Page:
Underwater exploration, and living, has been more successful in shallower waters, typically no more than 10 or 20 metres – depths at which it’s safe for a diver to head immediately for the surface. Jacques Cousteau operated his three Conshelf habitats in the Mediterranean between 1962 and 1965, before interest waned in the idea. US industrial Edwin Link, inventor of the flight simulator, experimented with his SPID, Submersible Portable Inflatable Dwelling, in which diver Robert Sténuit set a series of records, including spending 24 hours at 62 m (200 ft) in 1962. The biggest such project, though it was initially run on a shoestring budget, was the US Navy’s Sealab, the brainchild of Commander George F Bond, who before joining the Navy had worked as a country doctor in an Appalachian village called, amazingly, Bat Cave. The Sealab programme comprised three habitats, each one larger and better-equipped than the preceding one, placed in progressively deeper water. Mercury astronaut Scott Carpenter joined the project on loan from NASA and spent thirty days in Sealab II. Sealab III, however, was plagued by technical problems, and ended in tragedy when a diver from the first team sent down to open up and then live in the habitat died of carbon dioxide poisoning on the ocean bottom at 185 m (610 ft).

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The US Navy subsequently shut down the Sealab programme, but research into saturation diving continued in the private sector as oil companies began offshore drilling at deeper depths. They needed divers for seabed maintenance and repairs. A few other attempts were made at underwater habitats, but the idea of sustained underwater living, especially at depths of 200 m or more, was soon dropped. These days there are only a handful of underwater habitats in operation, and they all sit in shallow water – such Aquarius, which is in 20 m of water in the Florida Keys National Marine Sanctuary. Even commercial divers found it more efficient to stay aboard a ship in a sealed chamber at the required pressure, and travel to the seabed in a diving bell to work. These days, of course, much of the work done by saturation divers is instead done by remotely-operated vehicles, ROVs, which can operate much deeper and don’t require decompression.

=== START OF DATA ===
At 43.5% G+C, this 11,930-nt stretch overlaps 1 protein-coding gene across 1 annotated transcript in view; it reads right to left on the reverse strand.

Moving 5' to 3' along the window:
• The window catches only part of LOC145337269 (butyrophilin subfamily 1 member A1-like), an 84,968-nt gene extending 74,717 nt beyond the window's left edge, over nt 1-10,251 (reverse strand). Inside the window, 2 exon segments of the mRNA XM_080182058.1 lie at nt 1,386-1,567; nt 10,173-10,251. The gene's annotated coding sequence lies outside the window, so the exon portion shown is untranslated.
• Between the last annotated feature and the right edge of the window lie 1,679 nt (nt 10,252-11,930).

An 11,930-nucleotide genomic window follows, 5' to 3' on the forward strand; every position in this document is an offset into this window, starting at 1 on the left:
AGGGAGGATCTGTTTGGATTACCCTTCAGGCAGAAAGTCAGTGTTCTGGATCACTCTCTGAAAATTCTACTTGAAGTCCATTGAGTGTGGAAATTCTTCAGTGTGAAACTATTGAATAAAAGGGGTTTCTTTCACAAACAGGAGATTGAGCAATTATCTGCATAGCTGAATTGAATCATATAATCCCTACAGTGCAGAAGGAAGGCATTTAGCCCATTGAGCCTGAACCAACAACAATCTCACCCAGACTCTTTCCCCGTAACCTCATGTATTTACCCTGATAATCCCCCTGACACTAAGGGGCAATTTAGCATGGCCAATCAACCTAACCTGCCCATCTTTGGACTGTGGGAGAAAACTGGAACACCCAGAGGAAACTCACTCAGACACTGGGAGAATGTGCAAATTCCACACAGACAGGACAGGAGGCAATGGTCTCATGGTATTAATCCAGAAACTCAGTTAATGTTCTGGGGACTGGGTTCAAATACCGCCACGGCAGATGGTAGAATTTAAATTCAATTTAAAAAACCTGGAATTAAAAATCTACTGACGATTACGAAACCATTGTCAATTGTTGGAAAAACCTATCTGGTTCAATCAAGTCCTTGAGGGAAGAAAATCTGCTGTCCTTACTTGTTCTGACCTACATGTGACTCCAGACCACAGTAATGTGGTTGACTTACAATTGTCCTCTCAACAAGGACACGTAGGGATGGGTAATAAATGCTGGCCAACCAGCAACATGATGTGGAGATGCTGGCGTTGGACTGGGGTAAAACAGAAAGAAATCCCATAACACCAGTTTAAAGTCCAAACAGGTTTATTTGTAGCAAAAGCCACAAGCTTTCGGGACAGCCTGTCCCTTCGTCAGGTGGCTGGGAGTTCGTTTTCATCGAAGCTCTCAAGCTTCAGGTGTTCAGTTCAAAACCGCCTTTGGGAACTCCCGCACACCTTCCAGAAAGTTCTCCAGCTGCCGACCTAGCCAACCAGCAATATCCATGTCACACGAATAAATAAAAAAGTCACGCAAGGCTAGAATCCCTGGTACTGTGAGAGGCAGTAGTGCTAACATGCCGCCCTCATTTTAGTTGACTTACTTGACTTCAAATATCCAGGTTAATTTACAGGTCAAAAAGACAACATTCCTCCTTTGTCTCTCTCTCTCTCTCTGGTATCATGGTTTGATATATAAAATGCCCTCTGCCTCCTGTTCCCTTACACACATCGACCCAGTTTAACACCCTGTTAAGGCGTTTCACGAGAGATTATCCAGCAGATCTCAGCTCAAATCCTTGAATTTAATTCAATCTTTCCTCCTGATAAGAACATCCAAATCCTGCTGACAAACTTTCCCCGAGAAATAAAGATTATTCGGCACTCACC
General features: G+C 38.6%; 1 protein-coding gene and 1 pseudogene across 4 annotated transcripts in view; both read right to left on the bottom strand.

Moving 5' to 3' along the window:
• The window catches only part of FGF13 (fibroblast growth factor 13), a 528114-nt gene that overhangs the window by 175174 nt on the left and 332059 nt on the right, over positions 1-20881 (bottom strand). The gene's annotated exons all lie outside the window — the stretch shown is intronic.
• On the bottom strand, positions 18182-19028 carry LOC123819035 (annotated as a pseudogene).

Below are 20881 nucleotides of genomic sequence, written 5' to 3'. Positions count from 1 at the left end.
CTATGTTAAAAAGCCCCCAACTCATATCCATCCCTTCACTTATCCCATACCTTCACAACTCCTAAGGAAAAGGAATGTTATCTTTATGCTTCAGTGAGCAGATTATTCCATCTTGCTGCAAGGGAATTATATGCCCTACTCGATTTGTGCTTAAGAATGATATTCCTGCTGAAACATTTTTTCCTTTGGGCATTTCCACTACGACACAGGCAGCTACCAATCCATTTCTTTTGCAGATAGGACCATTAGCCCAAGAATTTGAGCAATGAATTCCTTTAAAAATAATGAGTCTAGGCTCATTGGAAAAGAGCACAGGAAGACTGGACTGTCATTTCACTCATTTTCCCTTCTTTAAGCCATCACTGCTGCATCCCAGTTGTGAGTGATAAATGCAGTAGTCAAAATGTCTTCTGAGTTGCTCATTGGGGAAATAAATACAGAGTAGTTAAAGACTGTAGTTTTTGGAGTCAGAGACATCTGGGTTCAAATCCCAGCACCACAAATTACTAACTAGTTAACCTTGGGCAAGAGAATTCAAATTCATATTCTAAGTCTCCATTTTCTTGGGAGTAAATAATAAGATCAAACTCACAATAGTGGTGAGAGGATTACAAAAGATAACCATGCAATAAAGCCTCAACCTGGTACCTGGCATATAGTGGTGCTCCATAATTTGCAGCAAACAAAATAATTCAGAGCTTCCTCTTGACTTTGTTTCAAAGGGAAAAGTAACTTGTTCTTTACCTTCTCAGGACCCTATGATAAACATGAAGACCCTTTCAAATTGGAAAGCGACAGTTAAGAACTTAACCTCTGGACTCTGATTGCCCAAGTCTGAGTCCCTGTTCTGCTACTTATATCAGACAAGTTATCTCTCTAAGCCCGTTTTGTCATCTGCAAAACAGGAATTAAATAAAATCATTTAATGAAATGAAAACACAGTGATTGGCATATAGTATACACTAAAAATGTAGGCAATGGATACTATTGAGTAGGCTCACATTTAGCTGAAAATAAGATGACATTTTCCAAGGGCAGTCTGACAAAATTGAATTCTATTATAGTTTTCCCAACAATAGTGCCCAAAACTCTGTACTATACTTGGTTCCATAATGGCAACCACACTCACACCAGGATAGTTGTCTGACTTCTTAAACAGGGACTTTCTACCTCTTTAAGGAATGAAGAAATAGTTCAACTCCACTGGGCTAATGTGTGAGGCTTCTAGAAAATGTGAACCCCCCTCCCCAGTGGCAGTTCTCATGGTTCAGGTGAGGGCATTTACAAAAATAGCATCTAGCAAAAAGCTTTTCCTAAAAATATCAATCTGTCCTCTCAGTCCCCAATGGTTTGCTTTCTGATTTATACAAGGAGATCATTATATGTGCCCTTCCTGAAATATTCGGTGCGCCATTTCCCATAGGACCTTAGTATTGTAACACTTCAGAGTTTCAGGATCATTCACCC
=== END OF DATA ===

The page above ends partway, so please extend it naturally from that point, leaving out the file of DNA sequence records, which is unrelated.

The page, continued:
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While the US Navy may have canned Sealab, it didn’t abandon saturation diving. Instead, it mounted a secret mission to retrieve debris from Soviet missile tests from the floor of the Sea of Okhotsk. The US Navy then realised it could use saturation divers to place taps on Soviet military submarine cables some 120 m (400 ft) down in the same region. Operation Ivy Bells provided a lot of useful intelligence throughout the 1970s, before it was compromised by a traitor within the CIA in 1980.

During the 1970s, commercial diving companies and some navies had tried to extend the depth at which saturation divers could operate. Somewhere around the 310 m mark, however, divers begin to suffer from a variety of symptoms, even when using a helium-oxygen mix: lethargy, dizziness, shakes, vomiting, delusion and hallucinations. This was dubbed High Pressure Nervous Syndrome, HPNS, and it seemed like a natural limit had finally been reached. Eventually, it was discovered that by adding hydrogen, or a small amount of nitrogen, to the gas mix, HPNS could be avoided. Commercial saturation diving to 300 m became routine, and depths of around 600 m were found to be possible – in fact, to date the deepest dive ever recorded by human beings was to 534 m (1752 ft) by a team of commercial saturation divers in 1988. The deepest simulated dive – ie, in a compression chamber on land – was to 701 m (2300 ft) as part of a scientific exercise by a commercial diving company. The diver spent three hours at 70 atmospheres, and experienced only minor HPNS symptoms, a slight tremor. At present, it is believed human beings cannot survive deeper than 750 m to 1000 m.

Much like space exploration, science fiction typically glosses over the difficulties associated with living and working underwater – especially at depth. There have been numerous novels, films and even television series featuring underwater cities, but most seemed to take as given that some element of humanity has been engineered to survive underwater – even at depth. James Blish and Norman L Knight’s A Torrent of Faces features aquatic humans, as do, more recently, Alastair Reynolds’ Blue Remembered Earth and Peter Watts’ Rifters Trilogy. Actual diving, or realistic underwater habitats, seems more the province of techno-thrillers – much like accurate space exploration has been. Michael Crichton’s Sphere, for example, has all the elements of a good story – saturation diving, underwater habitat, and a mysterious alien spacecraft on the ocean bottom… but still manages to be a bad film. The Abyss is perhaps one of the best cinematic representations of deep sea diving, but the fluid-breathing diving suit is pure invention. Given the actual achievements made last century in saturation diving and underwater habitats, it seems a shame the topic is not more commonly used in science fiction.

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Having said all that, depth is no obstacle when people remain in a one-atmosphere environment, as they do in a submarines, submersibles or atmospheric diving suits. Sf representations of these are far more common – from Frank Herbert’s The Dragon in the Sea to the seaQuest DSV television series. But that’s a topic for another post…

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2 thoughts on “In an octopus’s garden

  1. Pingback: Warm below the storm, part 1 | It Doesn't Have To Be Right...

  2. Pingback: Popping up here and there in 2013 | It Doesn't Have To Be Right...